Debugging a Serializable isolation violation in Redshift (ERROR: 1023) [tutorial]


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Sometimes you might get an error, for example during a Snowplow load into Redshift, which looks like this:

Serializable isolation violation on table and the code ERROR: 1023

This usually means that there are several SQL processes trying to run at the same time and competing for the same resources.

This is a brief tutorial to help you diagnose these issues so that you can fix them.

Identifying the conflicting transactions

Luckily the error message mentions the transaction IDs which are in conflict with each other. Here is an example of such an error message:

ERROR: 1023 Detail: Serializable isolation violation on table - 123456,
transactions forming the cycle are: 3605921, 3605926 (pid:15192)
/opt/snowplow-r77-great-auk/snowplow-storage-loader!/storage-loader/lib/snowplow-storage-loader/redshift_loader.rb:88:in
`load_events_and_shredded_types' file:/opt/snowplow-r77-great-auk/snowplow-storage-loader!/storage-loader/bin/snowplow-storage-loader:54:in
`(root)' org/jruby/RubyArray.java:1613:in `each' file:/opt/snowplow-r77-great-auk/snowplow-storage-loader!/storage-loader/bin/snowplow-storage-loader:51:in `(root)' org/jruby/RubyKernel.java:1091:in `load'`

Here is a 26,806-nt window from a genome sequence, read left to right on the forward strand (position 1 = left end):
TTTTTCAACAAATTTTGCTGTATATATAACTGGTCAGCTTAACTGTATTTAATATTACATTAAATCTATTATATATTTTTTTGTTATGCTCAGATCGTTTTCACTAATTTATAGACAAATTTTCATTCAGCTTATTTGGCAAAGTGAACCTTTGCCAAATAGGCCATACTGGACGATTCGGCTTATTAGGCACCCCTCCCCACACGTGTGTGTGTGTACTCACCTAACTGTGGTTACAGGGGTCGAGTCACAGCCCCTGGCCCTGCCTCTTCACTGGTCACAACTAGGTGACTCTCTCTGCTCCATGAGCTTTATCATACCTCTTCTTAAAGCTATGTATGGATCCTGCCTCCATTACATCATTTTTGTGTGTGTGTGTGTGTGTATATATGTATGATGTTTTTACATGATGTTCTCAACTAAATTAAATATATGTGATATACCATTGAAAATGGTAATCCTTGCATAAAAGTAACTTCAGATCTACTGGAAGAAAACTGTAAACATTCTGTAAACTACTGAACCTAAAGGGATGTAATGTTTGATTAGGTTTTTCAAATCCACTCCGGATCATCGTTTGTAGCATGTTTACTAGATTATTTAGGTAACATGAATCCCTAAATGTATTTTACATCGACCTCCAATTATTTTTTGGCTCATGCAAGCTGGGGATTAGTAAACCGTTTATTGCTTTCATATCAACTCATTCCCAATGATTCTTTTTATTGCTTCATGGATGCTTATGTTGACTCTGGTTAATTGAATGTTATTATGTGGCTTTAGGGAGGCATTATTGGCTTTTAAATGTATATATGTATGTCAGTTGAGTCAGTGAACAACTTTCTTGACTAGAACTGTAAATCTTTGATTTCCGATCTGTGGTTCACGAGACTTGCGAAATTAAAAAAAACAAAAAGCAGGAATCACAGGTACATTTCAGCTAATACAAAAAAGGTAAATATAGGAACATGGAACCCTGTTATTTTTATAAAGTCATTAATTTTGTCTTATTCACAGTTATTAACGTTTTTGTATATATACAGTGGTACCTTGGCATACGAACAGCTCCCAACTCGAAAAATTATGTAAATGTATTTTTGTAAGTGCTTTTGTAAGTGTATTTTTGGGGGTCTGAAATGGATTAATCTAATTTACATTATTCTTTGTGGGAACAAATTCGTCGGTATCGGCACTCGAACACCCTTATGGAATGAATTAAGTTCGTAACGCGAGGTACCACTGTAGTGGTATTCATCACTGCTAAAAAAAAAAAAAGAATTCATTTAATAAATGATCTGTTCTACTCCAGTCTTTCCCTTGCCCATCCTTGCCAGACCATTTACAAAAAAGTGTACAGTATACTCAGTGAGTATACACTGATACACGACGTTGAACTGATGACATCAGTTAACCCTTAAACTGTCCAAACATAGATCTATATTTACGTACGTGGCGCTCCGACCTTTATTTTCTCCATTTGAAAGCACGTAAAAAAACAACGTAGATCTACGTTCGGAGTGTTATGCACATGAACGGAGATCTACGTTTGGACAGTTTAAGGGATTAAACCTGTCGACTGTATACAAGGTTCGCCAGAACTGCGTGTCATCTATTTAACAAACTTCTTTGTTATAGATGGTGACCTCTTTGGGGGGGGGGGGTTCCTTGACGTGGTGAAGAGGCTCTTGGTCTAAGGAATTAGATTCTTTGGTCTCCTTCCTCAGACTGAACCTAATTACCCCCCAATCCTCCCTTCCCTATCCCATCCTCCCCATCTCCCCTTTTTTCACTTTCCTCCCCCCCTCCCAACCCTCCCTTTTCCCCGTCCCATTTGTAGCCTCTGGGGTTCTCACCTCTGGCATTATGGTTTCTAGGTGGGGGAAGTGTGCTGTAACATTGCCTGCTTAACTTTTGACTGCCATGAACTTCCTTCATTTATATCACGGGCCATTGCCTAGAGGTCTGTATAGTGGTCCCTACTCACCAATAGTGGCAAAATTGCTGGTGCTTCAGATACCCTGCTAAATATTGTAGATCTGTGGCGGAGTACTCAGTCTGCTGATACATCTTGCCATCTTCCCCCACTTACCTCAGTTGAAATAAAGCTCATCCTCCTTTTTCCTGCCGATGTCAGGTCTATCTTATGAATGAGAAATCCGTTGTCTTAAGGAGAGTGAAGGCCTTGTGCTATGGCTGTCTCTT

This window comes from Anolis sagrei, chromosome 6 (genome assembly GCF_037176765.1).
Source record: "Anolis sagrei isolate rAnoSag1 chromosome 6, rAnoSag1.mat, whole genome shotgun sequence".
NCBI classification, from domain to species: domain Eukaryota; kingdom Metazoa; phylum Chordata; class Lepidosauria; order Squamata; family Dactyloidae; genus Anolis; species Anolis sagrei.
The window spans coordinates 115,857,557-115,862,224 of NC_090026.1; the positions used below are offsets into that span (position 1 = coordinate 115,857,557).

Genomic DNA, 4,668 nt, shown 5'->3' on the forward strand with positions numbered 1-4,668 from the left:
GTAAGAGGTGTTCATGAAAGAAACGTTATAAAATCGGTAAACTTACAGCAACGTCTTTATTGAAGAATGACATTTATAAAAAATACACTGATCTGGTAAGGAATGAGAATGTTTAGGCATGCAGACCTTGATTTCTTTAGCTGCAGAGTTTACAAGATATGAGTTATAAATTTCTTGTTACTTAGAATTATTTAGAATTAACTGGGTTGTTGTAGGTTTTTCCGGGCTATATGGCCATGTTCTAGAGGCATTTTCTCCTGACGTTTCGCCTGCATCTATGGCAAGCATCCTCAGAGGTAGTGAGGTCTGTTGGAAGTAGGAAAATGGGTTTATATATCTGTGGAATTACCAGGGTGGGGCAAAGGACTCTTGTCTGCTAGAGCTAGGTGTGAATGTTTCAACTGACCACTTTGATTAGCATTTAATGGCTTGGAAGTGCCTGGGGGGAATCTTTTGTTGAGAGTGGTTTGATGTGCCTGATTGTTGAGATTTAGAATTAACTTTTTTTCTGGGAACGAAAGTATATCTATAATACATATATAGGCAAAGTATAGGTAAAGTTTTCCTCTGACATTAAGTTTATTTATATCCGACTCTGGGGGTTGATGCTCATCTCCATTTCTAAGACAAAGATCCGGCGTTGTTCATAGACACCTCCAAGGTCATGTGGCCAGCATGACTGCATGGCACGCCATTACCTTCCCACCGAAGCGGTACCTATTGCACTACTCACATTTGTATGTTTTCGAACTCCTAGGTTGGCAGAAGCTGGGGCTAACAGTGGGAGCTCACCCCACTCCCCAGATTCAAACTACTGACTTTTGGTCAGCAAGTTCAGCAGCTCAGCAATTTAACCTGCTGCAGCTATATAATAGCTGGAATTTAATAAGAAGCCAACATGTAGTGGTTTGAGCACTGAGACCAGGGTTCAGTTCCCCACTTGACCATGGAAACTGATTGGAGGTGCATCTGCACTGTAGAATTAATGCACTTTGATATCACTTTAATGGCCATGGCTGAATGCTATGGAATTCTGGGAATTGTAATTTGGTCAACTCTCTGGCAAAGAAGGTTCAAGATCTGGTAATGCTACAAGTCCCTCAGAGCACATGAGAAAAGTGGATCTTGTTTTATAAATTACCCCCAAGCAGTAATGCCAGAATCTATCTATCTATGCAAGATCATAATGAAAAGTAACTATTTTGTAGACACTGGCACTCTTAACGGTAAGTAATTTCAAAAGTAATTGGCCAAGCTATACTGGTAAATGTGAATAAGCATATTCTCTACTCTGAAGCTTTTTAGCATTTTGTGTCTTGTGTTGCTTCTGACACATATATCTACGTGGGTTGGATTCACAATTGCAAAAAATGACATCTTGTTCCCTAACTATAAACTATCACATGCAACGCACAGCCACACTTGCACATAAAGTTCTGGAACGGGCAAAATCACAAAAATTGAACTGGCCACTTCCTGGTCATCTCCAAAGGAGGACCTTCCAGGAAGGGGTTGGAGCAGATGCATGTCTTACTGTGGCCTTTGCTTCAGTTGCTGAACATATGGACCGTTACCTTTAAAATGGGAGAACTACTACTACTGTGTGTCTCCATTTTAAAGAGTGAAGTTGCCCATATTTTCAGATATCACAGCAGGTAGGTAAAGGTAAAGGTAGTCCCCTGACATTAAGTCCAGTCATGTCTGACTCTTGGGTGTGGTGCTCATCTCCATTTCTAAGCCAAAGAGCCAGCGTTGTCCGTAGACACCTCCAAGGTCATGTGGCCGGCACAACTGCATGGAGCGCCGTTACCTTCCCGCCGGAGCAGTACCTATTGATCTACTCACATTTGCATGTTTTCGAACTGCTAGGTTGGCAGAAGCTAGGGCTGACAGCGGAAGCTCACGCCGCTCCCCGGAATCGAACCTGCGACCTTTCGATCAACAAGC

The two processes that are causing the violation are mentioned in this part of the error message:

transactions forming the cycle are: 3605921, 3605926

The first step for debugging is to identify the SQL queries which make up these transactions. This will help you understand what is happening and what you can do to fix it.

Reviewing each transaction

For each process execute this query:

SELECT trim(querytxt) AS query FROM stl_query WHERE xid = 'Add transaction ID here';

So, for the first transaction the query becomes this:

SELECT trim(querytxt) AS query FROM stl_query WHERE xid = '3605921';

Let’s assume the results of the query look something like this:

    query 
    ------------------------------------------------------------------
     -- (a) list all root_id that occur more than once in the target table CREATE TABLE duplicates.tmp_com_company_share_1_id DISTKEY (root_id) SORTKEY (root_id) AS (SELECT root_id FROM (SELECT root_id, COUNT(*) AS count FROM atomic.commcompany_share_1 GROUP BY 1) WHERE count > 1); 
     padb_fetch_sample: select count(*) from tmp_com_company_share_1_id 
     padb_fetch_sample: select * from tmp_com_company_share_1_id 
     -- (b) create a new table with these events and deduplicate as much as possible using GROUP BY CREATE TABLE duplicates.tmp_com_company_share_1 DISTKEY (root_id) SORTKEY (root_id) AS ( SELECT schema_vendor, schema_name, schema_format, schema_version, root_id, MIN(root_tstamp), -- keep the earliest event ref_root, ref_tree, ref_parent, action, network, target, label, result_score FROM atomic.com_company_share_1 WHERE root_id IN (SELECT root_id FROM duplicates.t.p_com_company_share_1_id) GROUP BY 1,2,3,4,5,7,8,9,10,11,12,13,14 ); 
     padb_fetch_sample: select count(*) from tmp_com_company_share_1 
     padb_fetch_sample: select * from tmp_com_company_share_1 
     padb_fetch_sample: select * from tmp_com_company_share_1 
     DELETE FROM atomic.com_company_share_1 WHERE root_id IN (SELECT root_id FROM duplicates.tmp_com_company_share_1_id); 
     INSERT INTO atomic.com_company_share_1 (SELECT * FROM duplicates.tmp_com_company_share_1); 
    (9 rows)